Weekly fixed income review

Week to 27 November 2020

  • 10-year Treasury yields rose over the week. The risk-on trade was in evidence as equity markets rose and bond markets fell, reflecting bullish sentiment towards the latest COVID-19 vaccine news. Further, Joe Biden announced that ex-Federal Reserve chairperson Janet Yellen would be his Treasury Secretary. Her prior record suggests she has a dovish stance towards monetary policy and favours more fiscal stimulus. In economic news, the US manufacturing purchasing managers’ index (PMI) for November showed a bounce to its highest level since September 2014, with output rising, driven by strong growth in new orders. However, initial jobless claims continued to rise for the second week in a row.

  • The eurozone services sector PMI dropped to a six-month low. Resulting from the renewed restrictions on social and business activity across Europe in the face of the second wave of the coronavirus, demand for services dropped significantly according to flash figures for November. The PMI fell to 41.3, below market expectations and significantly below the important 50.0 level (which separates expansion from contraction). It was also materially lower than October’s figure of 46.9.

  • UK Chancellor Rishi Sunak announced record borrowing for 2020. In his one-year spending review, Rishi Sunak stated that the UK was on target to borrow almost £400bn this year, with the budget deficit likely to rise to its highest level in peacetime. He forecast a fall in GDP of 11.3% in 2020 – the largest fall ever recorded – followed by a rise of 5.5% in 2021. Although no specific plan of action to tackle the high levels of gross debt or the deficit was mentioned, the chancellor had already announced a freeze in public sector wages. The UK government also announced that the Retail Price Index (RPI) will be brought into line with the Consumer Prices Index including owner occupiers’ housing costs (CPIH), which is typically lower than the RPI, from 2030. This is expected to reduce the future change in RPI from 2030 onwards by 1% per annum. This decision has significant implications for holders of long-dated index-linked gilts, most of which are aligned to RPI.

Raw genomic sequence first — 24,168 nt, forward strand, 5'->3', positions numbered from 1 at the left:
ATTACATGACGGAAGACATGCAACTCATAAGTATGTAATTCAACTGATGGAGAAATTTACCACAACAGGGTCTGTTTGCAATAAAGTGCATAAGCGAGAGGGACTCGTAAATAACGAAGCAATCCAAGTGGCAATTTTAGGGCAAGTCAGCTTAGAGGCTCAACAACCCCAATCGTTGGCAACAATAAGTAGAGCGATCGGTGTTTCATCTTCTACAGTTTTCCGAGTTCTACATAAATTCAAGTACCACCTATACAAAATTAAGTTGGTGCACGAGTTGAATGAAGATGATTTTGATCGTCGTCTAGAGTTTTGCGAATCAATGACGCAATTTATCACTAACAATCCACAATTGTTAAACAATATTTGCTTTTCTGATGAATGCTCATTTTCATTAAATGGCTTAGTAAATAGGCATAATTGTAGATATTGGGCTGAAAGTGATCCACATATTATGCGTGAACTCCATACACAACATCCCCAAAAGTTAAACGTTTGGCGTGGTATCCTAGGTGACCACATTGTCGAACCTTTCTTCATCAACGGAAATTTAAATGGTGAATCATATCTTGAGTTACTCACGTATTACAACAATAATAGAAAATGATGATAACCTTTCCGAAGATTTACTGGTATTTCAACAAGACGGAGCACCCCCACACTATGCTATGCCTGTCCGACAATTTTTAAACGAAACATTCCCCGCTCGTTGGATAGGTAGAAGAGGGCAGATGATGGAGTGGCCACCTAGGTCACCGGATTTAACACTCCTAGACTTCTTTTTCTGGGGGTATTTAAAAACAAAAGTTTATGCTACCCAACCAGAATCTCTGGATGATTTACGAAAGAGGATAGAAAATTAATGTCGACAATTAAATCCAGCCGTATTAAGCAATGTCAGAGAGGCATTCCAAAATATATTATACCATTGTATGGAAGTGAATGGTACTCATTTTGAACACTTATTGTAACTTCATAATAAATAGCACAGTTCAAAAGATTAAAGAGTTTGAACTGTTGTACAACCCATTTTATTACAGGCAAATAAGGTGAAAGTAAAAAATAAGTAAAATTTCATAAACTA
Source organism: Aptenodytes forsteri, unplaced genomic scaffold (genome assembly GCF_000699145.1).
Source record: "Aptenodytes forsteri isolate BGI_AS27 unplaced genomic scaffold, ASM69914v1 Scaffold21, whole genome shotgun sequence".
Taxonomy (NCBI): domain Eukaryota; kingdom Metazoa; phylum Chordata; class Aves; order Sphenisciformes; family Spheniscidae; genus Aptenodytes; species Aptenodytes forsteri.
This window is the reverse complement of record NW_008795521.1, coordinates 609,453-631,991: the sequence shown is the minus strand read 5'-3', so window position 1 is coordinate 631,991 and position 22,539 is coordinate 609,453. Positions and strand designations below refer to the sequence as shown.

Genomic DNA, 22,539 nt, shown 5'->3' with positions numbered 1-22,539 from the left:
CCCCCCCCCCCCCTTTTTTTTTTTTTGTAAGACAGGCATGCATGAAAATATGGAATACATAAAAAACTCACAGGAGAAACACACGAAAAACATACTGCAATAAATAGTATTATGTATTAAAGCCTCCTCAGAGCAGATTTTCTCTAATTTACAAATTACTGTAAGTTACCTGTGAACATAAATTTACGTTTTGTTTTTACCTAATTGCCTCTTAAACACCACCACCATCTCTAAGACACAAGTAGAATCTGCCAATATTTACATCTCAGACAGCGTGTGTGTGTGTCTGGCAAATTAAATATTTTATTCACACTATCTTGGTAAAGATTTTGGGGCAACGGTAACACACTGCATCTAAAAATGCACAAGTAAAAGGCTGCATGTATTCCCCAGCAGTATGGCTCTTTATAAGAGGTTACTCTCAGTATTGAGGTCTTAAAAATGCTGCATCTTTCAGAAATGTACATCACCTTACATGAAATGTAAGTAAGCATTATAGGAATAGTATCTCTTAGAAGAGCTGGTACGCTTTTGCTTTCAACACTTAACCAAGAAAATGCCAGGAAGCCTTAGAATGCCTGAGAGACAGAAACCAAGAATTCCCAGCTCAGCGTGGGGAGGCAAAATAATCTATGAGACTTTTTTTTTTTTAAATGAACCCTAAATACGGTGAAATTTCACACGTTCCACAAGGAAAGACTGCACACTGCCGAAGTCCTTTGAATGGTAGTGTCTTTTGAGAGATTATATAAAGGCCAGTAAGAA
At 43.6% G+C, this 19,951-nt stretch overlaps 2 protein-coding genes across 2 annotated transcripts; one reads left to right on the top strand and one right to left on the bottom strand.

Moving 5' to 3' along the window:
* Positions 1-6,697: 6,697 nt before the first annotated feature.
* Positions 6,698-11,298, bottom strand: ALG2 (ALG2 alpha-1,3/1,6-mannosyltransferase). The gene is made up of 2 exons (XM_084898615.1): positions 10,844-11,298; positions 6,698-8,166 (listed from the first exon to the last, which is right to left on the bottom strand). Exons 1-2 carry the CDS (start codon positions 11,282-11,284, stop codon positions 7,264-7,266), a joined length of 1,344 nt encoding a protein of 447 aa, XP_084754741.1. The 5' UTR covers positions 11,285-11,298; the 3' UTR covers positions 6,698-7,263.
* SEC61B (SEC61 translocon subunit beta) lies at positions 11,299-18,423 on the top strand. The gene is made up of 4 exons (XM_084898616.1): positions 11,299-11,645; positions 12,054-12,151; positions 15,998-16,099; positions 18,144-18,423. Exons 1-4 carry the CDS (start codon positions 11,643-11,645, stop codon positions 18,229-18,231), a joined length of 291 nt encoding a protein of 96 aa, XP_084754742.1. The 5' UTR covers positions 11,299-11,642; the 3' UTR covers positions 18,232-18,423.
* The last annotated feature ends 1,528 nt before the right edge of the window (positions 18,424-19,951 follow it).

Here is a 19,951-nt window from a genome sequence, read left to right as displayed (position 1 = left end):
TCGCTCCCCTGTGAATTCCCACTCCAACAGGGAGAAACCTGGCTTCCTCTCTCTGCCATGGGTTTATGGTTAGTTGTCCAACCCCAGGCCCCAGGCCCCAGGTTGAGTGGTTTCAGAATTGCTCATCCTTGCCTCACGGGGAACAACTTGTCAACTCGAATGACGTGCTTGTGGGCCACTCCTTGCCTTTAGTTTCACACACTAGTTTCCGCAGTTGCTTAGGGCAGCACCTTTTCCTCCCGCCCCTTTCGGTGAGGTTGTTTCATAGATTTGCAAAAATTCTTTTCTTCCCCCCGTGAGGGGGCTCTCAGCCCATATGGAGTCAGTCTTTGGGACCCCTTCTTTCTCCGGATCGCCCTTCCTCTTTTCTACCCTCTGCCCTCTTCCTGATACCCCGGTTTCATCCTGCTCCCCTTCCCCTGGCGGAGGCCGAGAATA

• Emerging market debt rallies. Prices of emerging market bonds rose as inflows into the sector turned positive for the first time in eight months. According to data from EPFR, a subsidiary of Informa, the intelligence and research company, flows into the sector totalled $3.5bn in the week to 18 November – the fourth largest figure ever recorded. The growing confidence in the recently announced COVID-19 vaccines has prompted investors to search out riskier and higher yielding assets such as emerging market debt.

Chart of the Week: Eurozone services PMI

Chart of the Week: Eurozone services PMI

Source: Bloomberg. Data as at 27 November 2020. 

Bond spreads (over govts)Week-to-date change (bp)
Bloomberg Barclays US Corporate Index 107bp -3
Bloomberg Barclays Euro Corporate Index 93bp -3
Bloomberg Barclays Sterling Non Gilts Index 102bp -5